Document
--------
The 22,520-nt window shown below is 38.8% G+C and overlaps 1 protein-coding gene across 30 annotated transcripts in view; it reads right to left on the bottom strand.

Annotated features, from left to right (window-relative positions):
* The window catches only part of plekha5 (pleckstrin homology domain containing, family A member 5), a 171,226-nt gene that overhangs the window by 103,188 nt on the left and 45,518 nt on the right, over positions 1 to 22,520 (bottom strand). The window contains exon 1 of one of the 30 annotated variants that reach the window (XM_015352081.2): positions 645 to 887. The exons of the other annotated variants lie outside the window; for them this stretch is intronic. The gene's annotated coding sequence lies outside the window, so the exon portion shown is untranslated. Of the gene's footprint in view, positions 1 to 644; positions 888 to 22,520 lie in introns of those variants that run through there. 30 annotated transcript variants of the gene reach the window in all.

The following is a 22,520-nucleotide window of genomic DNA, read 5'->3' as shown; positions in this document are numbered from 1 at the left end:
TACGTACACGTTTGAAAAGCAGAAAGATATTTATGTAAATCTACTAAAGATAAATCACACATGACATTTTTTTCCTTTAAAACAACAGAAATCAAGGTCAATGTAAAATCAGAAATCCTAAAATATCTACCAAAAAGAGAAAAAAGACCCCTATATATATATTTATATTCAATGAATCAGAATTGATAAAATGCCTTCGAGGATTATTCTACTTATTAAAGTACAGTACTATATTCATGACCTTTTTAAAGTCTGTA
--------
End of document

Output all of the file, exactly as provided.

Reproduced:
The 22,520-nt window shown below is 38.8% G+C and overlaps 1 protein-coding gene across 30 annotated transcripts in view; it reads right to left on the bottom strand.

Annotated features, from left to right (window-relative positions):
* The window catches only part of plekha5 (pleckstrin homology domain containing, family A member 5), a 171,226-nt gene that overhangs the window by 103,188 nt on the left and 45,518 nt on the right, over positions 1 to 22,520 (bottom strand). The window contains exon 1 of one of the 30 annotated variants that reach the window (XM_015352081.2): positions 645 to 887. The exons of the other annotated variants lie outside the window; for them this stretch is intronic. The gene's annotated coding sequence lies outside the window, so the exon portion shown is untranslated. Of the gene's footprint in view, positions 1 to 644; positions 888 to 22,520 lie in introns of those variants that run through there. 30 annotated transcript variants of the gene reach the window in all.

The following is a 22,520-nucleotide window of genomic DNA, read 5'->3' as shown; positions in this document are numbered from 1 at the left end:
TACGTACACGTTTGAAAAGCAGAAAGATATTTATGTAAATCTACTAAAGATAAATCACACATGACATTTTTTTCCTTTAAAACAACAGAAATCAAGGTCAATGTAAAATCAGAAATCCTAAAATATCTACCAAAAAGAGAAAAAAGACCCCTATATATATATTTATATTCAATGAATCAGAATTGATAAAATGCCTTCGAGGATTATTCTACTTATTAAAGTACAGTACTATATTCATGACCTTTTTAAAGTCTGTA